Russia is unlikely to annex the existing separatist regions in Ukraine or Georgia, as it hopes instead to better utilize those regions as means of leverage against the Kiev and Tbilisi governments. However, this strategy neither reduces the potential for instability nor makes Russian influence any less malignant. Although Russian annexation of these regions would have the benefit of being symbolically rich, it offers few strategic benefits for Moscow and could even jeopardize the durability of Russian sway over the origin state. Russian support for titular unity would not necessarily impede its influence – such as in Moldova’s Transnistria region now, and Abkhazia and South Ossetia before 2008 – but offers Russia a certain degree of strategic flexibility.
This diplomatic ambiguity is, in many respects, an extension of Russian hybrid warfare. Russia maintains the trappings and observes the protocols as a neutral observer – and uses its preponderance of power and influence to shape outcomes in its favor while attempting to appear as a constructive partner. This has the effect of preserving Russian interests at the expense of conflict resolution. However, this “constructive” Russian role will likely contribute to further splitting threat perceptions in Europe, as some states will welcome a less openly aggressive Russian approach, while others will perceive it to be a more insidious threat.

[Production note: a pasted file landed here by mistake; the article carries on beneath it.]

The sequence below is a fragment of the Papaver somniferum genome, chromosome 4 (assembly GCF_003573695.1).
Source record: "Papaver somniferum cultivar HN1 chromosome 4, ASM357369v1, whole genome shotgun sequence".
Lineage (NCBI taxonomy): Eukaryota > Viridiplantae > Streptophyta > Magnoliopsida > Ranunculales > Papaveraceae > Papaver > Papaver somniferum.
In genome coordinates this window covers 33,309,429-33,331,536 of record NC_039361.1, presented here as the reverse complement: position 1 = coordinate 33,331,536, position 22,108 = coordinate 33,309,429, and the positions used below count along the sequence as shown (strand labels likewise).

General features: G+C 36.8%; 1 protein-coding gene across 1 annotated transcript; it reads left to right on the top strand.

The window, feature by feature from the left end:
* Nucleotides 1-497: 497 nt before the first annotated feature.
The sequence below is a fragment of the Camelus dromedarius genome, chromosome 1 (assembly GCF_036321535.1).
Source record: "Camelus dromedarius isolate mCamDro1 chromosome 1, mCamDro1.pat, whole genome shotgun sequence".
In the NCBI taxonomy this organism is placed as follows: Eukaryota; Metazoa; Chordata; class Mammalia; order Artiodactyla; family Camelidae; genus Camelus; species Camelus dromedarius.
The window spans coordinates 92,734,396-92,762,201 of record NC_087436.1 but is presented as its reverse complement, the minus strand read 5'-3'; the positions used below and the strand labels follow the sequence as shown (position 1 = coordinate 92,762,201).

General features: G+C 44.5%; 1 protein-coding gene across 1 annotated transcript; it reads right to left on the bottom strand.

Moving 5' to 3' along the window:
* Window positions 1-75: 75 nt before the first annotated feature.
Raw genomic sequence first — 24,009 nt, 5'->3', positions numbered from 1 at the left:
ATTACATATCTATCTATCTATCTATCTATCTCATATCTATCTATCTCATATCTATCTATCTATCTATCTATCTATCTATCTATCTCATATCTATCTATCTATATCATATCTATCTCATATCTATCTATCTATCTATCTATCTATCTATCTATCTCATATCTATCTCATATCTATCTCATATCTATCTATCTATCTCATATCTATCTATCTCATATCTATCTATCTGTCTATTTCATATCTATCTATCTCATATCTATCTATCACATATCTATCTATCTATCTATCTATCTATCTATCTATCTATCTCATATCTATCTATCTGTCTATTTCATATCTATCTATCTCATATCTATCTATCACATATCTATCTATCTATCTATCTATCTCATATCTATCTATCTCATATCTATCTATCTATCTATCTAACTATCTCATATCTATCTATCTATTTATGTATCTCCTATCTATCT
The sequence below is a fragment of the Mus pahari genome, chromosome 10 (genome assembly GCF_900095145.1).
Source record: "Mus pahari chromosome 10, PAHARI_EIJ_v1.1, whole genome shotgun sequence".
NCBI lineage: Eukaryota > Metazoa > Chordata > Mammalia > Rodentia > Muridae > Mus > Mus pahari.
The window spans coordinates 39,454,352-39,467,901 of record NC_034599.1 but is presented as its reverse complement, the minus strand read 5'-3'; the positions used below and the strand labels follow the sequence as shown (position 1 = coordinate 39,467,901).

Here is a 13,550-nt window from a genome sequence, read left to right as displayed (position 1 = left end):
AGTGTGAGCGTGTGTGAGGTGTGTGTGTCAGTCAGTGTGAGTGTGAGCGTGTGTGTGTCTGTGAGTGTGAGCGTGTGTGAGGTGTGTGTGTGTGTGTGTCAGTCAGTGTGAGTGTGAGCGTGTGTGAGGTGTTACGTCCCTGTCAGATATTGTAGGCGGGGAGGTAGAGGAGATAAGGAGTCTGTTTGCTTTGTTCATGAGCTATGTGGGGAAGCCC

This shifting Russian approach will also divide opinions within the victimized states themselves. Russian support for separatist forces invariably raises territorial integrity in these states as a top political issue. Yet it is through concessions to Moscow that at least some territorial grievances could be most easily and quickly ameliorated. Like with South Ossetia in Georgia, Moscow would be likely to “reward” at least some eastern Ukrainian territory to the political movement that successfully secures key foreign policy concessions that favor Russian interests.
CONCLUSIONS: Western hesitation to take a more active role in limiting and countering Russian actions in Ukraine and Georgia may leave their governments with few choices but to accede to concessions as a matter of political or even state survival. The 2014 NATO summit in Wales and the recent Eastern Partnership summit in Riga showcase the continued political toxicity of Euro-Atlantic expansion within Europe. The promise of Euro-Atlantic conditionality, a font of European soft power, appears comprehensively, and perhaps permanently, derailed. Ukraine, Georgia, and Moldova remain on the outside of Euro-Atlantic retrenchment with few appreciable mechanisms for continued, long-term integration. Shifting Russian policy towards separatist proxies is likely meant to harness growing local frustration with Western quiescence in Ukraine and Georgia as a means of expanding Russian influence through political means.
AUTHOR’S BIO: Michael Hikari Cecire is a Black Sea regional analyst and the co-editor of Georgian Foreign Policy: The Quest for Sustainable Security (2014).